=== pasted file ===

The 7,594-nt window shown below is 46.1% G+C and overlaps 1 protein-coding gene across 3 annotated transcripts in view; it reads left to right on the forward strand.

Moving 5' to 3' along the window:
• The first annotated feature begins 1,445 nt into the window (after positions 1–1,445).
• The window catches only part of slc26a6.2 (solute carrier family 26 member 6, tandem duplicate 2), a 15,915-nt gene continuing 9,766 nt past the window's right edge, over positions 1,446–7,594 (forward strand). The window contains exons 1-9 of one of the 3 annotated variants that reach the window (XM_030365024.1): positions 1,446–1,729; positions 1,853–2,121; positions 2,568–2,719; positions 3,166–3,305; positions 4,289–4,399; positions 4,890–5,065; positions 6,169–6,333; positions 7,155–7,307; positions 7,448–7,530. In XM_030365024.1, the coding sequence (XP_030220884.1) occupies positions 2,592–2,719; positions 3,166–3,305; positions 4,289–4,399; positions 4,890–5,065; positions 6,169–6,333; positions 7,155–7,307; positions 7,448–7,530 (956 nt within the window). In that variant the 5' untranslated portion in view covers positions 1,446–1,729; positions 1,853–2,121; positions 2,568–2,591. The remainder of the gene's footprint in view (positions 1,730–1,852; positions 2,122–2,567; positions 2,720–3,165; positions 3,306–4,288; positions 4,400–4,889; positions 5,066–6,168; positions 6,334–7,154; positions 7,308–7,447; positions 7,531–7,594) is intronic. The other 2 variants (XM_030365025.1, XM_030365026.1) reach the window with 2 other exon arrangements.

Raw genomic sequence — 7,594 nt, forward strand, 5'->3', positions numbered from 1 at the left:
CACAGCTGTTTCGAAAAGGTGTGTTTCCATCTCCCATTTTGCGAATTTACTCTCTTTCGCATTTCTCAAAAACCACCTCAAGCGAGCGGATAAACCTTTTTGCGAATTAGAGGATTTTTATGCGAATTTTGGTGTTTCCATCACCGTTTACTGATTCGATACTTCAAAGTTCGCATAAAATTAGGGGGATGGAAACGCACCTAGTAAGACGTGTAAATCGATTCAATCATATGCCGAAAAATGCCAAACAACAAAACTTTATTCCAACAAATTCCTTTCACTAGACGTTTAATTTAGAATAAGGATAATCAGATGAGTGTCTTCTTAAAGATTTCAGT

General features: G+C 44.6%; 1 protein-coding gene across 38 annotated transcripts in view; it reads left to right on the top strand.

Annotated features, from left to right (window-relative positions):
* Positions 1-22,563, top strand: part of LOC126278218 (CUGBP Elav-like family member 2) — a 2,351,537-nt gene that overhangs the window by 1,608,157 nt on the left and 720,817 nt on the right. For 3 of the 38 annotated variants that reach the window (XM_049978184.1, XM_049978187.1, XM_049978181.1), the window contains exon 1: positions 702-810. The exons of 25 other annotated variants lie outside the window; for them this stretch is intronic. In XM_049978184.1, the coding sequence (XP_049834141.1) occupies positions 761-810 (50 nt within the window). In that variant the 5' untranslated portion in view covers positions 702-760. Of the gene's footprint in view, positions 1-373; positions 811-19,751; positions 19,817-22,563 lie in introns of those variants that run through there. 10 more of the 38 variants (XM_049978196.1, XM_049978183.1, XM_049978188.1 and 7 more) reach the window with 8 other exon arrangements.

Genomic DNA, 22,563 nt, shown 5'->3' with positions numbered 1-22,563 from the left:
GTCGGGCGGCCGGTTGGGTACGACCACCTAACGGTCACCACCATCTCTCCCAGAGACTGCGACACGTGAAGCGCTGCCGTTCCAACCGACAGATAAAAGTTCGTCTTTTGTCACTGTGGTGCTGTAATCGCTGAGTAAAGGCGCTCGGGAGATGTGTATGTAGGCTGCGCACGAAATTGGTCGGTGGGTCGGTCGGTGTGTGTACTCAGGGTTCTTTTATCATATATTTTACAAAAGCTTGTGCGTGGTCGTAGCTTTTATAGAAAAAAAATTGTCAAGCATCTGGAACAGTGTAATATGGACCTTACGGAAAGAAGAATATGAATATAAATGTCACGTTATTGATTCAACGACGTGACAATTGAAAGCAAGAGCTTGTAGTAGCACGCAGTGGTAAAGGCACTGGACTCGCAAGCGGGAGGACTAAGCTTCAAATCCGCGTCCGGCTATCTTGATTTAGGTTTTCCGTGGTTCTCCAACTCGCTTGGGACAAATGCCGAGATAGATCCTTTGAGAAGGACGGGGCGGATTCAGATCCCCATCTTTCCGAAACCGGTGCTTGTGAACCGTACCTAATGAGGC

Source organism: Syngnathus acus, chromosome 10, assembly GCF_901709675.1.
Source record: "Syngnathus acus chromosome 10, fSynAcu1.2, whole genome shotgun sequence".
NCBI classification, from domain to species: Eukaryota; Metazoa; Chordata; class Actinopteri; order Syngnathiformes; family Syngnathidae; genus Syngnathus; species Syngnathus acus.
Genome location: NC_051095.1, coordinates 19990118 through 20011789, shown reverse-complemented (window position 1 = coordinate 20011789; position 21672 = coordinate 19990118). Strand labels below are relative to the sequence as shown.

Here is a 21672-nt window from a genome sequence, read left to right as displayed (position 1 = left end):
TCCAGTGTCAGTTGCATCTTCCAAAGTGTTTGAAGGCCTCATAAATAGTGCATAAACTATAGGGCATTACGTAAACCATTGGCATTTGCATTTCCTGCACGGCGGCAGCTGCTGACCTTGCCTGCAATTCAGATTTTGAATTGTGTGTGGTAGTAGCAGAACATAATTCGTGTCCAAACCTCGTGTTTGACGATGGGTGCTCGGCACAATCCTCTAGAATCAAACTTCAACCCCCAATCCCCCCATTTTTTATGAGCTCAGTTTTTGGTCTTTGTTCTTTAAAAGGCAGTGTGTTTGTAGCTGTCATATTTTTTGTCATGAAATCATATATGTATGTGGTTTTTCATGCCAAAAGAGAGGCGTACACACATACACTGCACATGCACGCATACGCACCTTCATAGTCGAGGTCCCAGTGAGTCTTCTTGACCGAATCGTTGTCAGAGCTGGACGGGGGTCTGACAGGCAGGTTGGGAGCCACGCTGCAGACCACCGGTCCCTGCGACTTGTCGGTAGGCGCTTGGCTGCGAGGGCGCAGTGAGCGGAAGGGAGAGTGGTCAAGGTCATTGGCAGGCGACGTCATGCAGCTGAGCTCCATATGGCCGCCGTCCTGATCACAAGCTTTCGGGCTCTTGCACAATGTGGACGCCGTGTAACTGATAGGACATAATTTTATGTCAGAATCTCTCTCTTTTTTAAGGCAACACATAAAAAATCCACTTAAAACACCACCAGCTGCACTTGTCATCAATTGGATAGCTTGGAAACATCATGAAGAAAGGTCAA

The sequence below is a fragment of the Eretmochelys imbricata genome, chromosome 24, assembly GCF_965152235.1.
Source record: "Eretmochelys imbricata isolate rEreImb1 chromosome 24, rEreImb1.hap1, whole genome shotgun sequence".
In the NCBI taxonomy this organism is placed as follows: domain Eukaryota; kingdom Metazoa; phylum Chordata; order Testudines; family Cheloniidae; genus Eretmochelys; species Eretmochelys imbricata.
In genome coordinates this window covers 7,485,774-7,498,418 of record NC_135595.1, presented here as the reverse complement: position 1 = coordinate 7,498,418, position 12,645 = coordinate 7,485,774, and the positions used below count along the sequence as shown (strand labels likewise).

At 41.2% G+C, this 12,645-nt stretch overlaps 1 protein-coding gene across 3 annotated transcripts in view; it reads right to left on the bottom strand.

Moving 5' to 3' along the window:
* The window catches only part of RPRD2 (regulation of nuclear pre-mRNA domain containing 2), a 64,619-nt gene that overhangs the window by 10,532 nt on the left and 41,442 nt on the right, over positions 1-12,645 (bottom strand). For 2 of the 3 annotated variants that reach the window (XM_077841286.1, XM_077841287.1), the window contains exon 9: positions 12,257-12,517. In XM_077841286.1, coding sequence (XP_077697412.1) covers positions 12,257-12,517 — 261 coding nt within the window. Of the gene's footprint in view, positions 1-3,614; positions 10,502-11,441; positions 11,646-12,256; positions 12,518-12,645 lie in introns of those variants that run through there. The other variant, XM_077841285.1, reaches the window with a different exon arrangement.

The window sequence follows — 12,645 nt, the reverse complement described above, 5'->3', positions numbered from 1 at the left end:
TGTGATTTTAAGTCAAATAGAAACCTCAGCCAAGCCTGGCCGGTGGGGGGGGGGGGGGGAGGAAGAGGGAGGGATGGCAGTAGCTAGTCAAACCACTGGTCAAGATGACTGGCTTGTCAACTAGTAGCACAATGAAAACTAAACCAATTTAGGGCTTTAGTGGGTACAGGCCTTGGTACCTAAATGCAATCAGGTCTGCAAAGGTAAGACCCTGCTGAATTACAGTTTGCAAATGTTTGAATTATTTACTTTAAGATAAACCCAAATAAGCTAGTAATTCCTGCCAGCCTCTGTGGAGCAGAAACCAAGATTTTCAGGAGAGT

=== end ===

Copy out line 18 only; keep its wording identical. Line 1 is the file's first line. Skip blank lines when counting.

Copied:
The sequence below is a fragment of the Eretmochelys imbricata genome, chromosome 24, assembly GCF_965152235.1.